Mike Tomlin. Its safe to say the guy was under a microscope. Collinsworth and Gumbel were debating how he would open the game. Will he air it out? Will he stay true to the running game? In my assessment, Iron Mike put together the perfect first two plays of the game. He appeased the Steelers Nation by opening the game on the ground. 2 yards…whatever. Then, what better time to call a play-action pass then at the beginning of the first preseason game, when teams are still in training camp and working to not bite on the fake. 55 yards..on a perfect toss by everyone’s favorite punching bag from ’06, Ben Roethlisberger.

Critics wondered aloud about Tomlin’s physical camp and the insane amount of two-a-days. The hard work really showed itself last night, up and down the depth chart. On a scale of one to five, I’ll give Mike Tomlin 5 motorcycle helmets for his game plan. I can’t fault a guy who won his first career game, whether its the preseason or not.

Ben Roethlisberger. The guy performed. Simply put. 2 for 3 for 73 yards.

I have 2 points of concern regarding Big Ben, however. The first is that he only played one series. Last preseason, Cowher did the exact same thing with Ben. Natalie Gulbis’ ex was held out of the bulk of the preseason, albeit for the reason of the motorcycle accident. Cowher claimed he didn’t want to overwork his quarterback, and the lack of playing time in the preseason definitely showed itself early in the regular season. Hopefully, Ben plays more than one series in the coming games.

The second point of concern is how well Ben still throws under pressure. His one missed completion was due to a drop by Nate Washington. Nate did that a lot last night. However, that pass was the first time Ben was under pressure in the game. As soon as he let the ball go, he ducked down and to the left. If you watched any of the 2006 season, then you know that this was a major problem, leading to a good many of Ben’s league-leading 23 INTs. I’m hoping his little duck from last night is due to the fact that its early rather than an overlap of last year’s hesitant apprehension.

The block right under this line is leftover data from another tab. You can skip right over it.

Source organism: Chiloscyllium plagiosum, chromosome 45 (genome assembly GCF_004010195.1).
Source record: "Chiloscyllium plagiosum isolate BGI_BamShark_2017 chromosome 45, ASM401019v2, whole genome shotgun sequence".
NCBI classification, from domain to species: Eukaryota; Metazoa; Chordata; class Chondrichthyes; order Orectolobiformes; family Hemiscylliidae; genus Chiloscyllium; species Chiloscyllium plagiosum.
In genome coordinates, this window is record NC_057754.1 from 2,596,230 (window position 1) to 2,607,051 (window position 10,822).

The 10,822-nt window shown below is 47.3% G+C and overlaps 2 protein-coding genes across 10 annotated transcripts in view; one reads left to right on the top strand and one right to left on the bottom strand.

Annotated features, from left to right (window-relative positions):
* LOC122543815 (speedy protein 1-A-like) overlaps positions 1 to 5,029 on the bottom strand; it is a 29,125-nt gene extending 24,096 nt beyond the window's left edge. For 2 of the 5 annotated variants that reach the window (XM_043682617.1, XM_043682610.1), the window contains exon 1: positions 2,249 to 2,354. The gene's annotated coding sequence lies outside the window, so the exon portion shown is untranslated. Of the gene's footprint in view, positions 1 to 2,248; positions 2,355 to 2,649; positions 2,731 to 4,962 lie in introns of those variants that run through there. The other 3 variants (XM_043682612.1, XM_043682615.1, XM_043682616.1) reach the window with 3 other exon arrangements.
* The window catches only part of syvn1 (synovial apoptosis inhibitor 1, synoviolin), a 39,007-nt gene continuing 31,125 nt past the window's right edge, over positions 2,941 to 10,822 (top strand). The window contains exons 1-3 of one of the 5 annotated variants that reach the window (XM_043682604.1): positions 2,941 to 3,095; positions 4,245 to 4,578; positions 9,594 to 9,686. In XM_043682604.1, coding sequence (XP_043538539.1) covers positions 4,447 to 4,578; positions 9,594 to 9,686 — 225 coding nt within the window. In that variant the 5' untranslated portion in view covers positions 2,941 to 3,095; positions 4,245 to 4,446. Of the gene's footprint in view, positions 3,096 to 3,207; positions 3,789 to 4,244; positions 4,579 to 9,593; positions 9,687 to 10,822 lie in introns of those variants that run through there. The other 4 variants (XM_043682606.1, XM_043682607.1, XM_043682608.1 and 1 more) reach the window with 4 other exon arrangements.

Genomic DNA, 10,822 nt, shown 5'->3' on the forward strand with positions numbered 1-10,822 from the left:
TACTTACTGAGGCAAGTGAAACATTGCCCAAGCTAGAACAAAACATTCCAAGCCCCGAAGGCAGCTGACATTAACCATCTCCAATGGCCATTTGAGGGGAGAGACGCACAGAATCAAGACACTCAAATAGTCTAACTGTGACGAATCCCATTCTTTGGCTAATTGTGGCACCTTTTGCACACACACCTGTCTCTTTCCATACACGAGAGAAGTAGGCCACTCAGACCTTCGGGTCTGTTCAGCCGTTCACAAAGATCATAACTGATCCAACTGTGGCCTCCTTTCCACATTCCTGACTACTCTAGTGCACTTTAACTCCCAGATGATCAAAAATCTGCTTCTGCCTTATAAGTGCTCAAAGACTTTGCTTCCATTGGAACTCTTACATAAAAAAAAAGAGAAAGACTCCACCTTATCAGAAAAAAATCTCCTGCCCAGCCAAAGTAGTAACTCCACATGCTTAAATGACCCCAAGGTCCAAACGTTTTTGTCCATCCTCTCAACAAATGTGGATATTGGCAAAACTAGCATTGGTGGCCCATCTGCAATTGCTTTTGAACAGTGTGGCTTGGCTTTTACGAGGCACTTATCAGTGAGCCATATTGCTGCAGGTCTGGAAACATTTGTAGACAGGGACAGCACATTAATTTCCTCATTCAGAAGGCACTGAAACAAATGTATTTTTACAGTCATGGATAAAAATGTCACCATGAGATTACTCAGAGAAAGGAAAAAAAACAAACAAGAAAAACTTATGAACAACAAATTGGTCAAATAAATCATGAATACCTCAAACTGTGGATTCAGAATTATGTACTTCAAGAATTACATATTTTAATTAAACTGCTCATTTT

Still, Ben did well. I’ll give him four of five motorcycle helmets.

LaMarr Woodley. In college, he was a quarterback-hunting DE. How would the rook respond to dropping back into coverage as a LB?

How about a diving play to break up a sure-fire completion, all while forcing 4th down on the Saints’ opening possession. I’d say the rook adjusted nicely. Five of five motorcycle helmets.

Backups. Did you see Carey Davis’ 56 yard scamper? He looked like a young Bettis all night, lowering his shoulder to initiate contact. On his long run, he cut it outside before taking off and hurdling the last Saints defender.

Brian St. Pierre also looked capable for the first time in his career. 8 of 14 for 129 yards and a touchdown. Much better than Jamie Martin, Jason Fife and Tyler Palko combined. And St. Pierre didn’t leave a young receiver out to get clocked like Palko did.

I’d have to say that Davis was the epitome of the Steelers backups all night. Hard-working grit, while completely outplaying the opposition. Four of five motorcycle helmets for the backups. They did allow a touchdown, but played very well for a bunch of guys who most likely won’t make the team.

This concludes the first installment of Monday Morning Chrysler New Yorker. I might have to change the name to Monday Afternoon Chrysler New Yorker, or even Sometime-Between-The-Last-Game-And-The-Next-One Chrysler New Yorker.